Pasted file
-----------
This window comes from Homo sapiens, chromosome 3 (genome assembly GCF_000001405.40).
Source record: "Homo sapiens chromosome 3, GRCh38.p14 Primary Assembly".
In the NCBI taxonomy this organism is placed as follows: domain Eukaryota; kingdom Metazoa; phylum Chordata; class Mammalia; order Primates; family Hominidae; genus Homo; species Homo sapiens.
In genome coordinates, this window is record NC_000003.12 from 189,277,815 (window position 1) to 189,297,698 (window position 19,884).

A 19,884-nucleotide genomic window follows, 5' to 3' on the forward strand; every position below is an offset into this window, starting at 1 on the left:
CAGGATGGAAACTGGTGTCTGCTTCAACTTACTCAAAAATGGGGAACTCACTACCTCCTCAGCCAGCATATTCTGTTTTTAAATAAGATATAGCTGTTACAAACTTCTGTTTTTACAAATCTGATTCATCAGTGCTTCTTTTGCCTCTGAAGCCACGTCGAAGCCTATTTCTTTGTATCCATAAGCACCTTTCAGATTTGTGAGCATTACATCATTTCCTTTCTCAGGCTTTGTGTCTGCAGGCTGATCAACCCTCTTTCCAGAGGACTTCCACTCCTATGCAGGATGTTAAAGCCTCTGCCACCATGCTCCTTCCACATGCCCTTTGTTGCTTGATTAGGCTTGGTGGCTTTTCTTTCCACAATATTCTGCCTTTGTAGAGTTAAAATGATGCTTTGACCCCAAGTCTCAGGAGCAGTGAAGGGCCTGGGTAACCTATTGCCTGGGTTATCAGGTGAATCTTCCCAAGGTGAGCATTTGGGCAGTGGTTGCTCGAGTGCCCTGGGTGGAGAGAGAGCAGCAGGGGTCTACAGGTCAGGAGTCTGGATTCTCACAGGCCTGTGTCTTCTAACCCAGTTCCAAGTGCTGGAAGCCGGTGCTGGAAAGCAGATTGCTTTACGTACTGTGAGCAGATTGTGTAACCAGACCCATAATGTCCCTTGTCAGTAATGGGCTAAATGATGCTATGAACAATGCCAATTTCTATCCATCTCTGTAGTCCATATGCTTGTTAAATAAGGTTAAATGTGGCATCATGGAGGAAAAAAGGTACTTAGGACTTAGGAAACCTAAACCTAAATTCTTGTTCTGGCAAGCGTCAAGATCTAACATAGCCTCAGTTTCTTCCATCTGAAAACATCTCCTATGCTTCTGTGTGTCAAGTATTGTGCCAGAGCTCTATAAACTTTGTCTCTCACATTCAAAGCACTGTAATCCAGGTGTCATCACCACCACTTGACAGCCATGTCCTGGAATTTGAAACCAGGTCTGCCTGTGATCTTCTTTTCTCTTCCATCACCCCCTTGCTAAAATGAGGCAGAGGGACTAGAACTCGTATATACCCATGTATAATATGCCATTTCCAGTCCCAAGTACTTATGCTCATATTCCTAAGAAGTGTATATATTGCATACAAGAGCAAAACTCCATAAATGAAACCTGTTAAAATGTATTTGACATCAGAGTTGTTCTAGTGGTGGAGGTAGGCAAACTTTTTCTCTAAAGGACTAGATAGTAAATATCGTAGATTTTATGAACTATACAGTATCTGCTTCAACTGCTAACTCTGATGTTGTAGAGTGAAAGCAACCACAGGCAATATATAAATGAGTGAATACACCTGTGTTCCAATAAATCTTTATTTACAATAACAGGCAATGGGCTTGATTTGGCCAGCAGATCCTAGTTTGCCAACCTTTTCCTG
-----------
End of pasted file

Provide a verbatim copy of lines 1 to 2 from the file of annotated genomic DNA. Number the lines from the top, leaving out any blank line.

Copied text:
This window comes from Homo sapiens, chromosome 3 (genome assembly GCF_000001405.40).
Source record: "Homo sapiens chromosome 3, GRCh38.p14 Primary Assembly".